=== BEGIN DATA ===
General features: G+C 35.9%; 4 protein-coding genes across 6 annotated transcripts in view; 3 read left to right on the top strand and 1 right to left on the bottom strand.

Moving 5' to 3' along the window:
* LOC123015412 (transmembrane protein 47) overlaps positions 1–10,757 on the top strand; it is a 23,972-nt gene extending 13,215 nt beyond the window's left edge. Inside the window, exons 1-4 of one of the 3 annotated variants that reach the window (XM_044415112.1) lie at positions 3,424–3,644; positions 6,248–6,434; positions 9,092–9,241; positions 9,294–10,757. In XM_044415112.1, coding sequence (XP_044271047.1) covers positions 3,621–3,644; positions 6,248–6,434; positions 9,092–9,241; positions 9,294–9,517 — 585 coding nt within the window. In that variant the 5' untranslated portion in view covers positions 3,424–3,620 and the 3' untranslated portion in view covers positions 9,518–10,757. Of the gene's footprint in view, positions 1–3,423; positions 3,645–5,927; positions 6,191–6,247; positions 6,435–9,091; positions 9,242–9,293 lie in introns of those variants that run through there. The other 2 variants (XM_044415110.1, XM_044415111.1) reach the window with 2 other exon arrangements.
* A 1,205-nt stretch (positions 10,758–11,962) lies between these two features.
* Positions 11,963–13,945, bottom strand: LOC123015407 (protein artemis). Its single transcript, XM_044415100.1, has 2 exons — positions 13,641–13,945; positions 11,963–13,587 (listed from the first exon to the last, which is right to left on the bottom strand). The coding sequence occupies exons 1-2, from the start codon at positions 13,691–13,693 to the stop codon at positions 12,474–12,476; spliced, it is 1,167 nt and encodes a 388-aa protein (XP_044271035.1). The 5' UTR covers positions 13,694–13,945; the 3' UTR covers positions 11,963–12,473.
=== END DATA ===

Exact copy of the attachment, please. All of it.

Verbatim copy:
General features: G+C 35.9%; 4 protein-coding genes across 6 annotated transcripts in view; 3 read left to right on the top strand and 1 right to left on the bottom strand.

Moving 5' to 3' along the window:
* LOC123015412 (transmembrane protein 47) overlaps positions 1–10,757 on the top strand; it is a 23,972-nt gene extending 13,215 nt beyond the window's left edge. Inside the window, exons 1-4 of one of the 3 annotated variants that reach the window (XM_044415112.1) lie at positions 3,424–3,644; positions 6,248–6,434; positions 9,092–9,241; positions 9,294–10,757. In XM_044415112.1, coding sequence (XP_044271047.1) covers positions 3,621–3,644; positions 6,248–6,434; positions 9,092–9,241; positions 9,294–9,517 — 585 coding nt within the window. In that variant the 5' untranslated portion in view covers positions 3,424–3,620 and the 3' untranslated portion in view covers positions 9,518–10,757. Of the gene's footprint in view, positions 1–3,423; positions 3,645–5,927; positions 6,191–6,247; positions 6,435–9,091; positions 9,242–9,293 lie in introns of those variants that run through there. The other 2 variants (XM_044415110.1, XM_044415111.1) reach the window with 2 other exon arrangements.
* A 1,205-nt stretch (positions 10,758–11,962) lies between these two features.
* Positions 11,963–13,945, bottom strand: LOC123015407 (protein artemis). Its single transcript, XM_044415100.1, has 2 exons — positions 13,641–13,945; positions 11,963–13,587 (listed from the first exon to the last, which is right to left on the bottom strand). The coding sequence occupies exons 1-2, from the start codon at positions 13,691–13,693 to the stop codon at positions 12,474–12,476; spliced, it is 1,167 nt and encodes a 388-aa protein (XP_044271035.1). The 5' UTR covers positions 13,694–13,945; the 3' UTR covers positions 11,963–12,473.